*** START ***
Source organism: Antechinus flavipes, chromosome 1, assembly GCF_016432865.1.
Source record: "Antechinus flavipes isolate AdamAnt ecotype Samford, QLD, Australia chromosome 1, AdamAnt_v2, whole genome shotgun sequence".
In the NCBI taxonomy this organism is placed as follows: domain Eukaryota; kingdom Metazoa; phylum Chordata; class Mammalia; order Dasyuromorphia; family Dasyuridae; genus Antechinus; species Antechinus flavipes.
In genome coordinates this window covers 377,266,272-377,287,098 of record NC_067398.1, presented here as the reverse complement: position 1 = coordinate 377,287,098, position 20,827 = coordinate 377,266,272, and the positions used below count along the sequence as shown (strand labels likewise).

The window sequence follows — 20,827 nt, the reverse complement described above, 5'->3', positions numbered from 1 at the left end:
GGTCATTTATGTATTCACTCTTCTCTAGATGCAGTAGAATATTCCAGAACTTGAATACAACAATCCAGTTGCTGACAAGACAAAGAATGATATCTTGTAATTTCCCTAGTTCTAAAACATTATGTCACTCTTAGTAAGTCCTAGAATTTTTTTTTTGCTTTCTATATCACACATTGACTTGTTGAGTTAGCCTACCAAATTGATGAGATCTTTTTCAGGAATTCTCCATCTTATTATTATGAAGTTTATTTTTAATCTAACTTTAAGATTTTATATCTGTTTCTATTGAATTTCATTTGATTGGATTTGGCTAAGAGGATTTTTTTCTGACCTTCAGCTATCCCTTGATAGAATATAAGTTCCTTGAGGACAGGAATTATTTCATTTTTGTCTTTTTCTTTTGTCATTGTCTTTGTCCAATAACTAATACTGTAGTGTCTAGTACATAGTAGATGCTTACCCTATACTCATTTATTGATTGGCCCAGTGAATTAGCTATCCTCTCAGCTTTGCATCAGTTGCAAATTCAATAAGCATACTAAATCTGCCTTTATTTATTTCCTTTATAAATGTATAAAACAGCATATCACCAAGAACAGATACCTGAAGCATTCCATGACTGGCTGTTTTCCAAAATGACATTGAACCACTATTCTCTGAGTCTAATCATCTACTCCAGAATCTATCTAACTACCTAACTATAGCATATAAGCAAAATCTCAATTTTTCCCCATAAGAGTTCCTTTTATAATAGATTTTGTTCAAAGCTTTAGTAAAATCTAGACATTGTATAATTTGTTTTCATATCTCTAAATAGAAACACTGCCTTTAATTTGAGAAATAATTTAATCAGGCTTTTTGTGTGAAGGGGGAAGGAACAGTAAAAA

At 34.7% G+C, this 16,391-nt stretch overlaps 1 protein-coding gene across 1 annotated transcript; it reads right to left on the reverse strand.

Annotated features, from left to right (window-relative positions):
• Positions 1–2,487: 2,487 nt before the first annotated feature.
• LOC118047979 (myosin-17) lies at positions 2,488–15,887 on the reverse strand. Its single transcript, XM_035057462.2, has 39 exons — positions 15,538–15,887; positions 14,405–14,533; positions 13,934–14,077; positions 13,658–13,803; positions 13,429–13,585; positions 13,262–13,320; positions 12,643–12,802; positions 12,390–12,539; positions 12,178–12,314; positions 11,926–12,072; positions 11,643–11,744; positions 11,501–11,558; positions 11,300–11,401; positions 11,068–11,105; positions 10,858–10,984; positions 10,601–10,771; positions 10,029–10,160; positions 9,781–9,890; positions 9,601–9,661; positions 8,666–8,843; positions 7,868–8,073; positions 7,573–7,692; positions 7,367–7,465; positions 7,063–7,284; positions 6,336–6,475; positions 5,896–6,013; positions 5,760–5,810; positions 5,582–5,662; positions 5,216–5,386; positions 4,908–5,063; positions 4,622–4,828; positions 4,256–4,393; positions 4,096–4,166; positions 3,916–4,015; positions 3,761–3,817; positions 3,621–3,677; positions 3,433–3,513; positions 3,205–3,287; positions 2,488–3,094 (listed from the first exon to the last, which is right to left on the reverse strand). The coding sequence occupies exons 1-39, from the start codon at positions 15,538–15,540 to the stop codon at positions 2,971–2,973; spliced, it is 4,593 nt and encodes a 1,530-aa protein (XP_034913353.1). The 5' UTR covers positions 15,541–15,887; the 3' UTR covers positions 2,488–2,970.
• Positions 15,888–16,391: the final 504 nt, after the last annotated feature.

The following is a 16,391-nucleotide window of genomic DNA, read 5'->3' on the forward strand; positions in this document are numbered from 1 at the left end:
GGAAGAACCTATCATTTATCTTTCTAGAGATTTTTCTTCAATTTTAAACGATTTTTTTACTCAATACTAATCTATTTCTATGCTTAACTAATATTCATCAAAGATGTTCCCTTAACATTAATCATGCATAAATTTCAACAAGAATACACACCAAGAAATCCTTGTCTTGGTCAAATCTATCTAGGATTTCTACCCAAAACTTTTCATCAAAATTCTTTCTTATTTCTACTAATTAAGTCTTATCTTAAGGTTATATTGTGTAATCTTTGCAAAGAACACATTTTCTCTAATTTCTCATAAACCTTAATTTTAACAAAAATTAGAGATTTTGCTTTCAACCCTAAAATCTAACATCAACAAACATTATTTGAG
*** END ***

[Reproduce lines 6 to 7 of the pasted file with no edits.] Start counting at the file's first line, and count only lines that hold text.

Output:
GGTCATTTATGTATTCACTCTTCTCTAGATGCAGTAGAATATTCCAGAACTTGAATACAACAATCCAGTTGCTGACAAGACAAAGAATGATATCTTGTAATTTCCCTAGTTCTAAAACATTATGTCACTCTTAGTAAGTCCTAGAATTTTTTTTTTGCTTTCTATATCACACATTGACTTGTTGAGTTAGCCTACCAAATTGATGAGATCTTTTTCAGGAATTCTCCATCTTATTATTATGAAGTTTATTTTTAATCTAACTTTAAGATTTTATATCTGTTTCTATTGAATTTCATTTGATTGGATTTGGCTAAGAGGATTTTTTTCTGACCTTCAGCTATCCCTTGATAGAATATAAGTTCCTTGAGGACAGGAATTATTTCATTTTTGTCTTTTTCTTTTGTCATTGTCTTTGTCCAATAACTAATACTGTAGTGTCTAGTACATAGTAGATGCTTACCCTATACTCATTTATTGATTGGCCCAGTGAATTAGCTATCCTCTCAGCTTTGCATCAGTTGCAAATTCAATAAGCATACTAAATCTGCCTTTATTTATTTCCTTTATAAATGTATAAAACAGCATATCACCAAGAACAGATACCTGAAGCATTCCATGACTGGCTGTTTTCCAAAATGACATTGAACCACTATTCTCTGAGTCTAATCATCTACTCCAGAATCTATCTAACTACCTAACTATAGCATATAAGCAAAATCTCAATTTTTCCCCATAAGAGTTCCTTTTATAATAGATTTTGTTCAAAGCTTTAGTAAAATCTAGACATTGTATAATTTGTTTTCATATCTCTAAATAGAAACACTGCCTTTAATTTGAGAAATAATTTAATCAGGCTTTTTGTGTGAAGGGGGAAGGAACAGTAAAAA

At 34.7% G+C, this 16,391-nt stretch overlaps 1 protein-coding gene across 1 annotated transcript; it reads right to left on the reverse strand.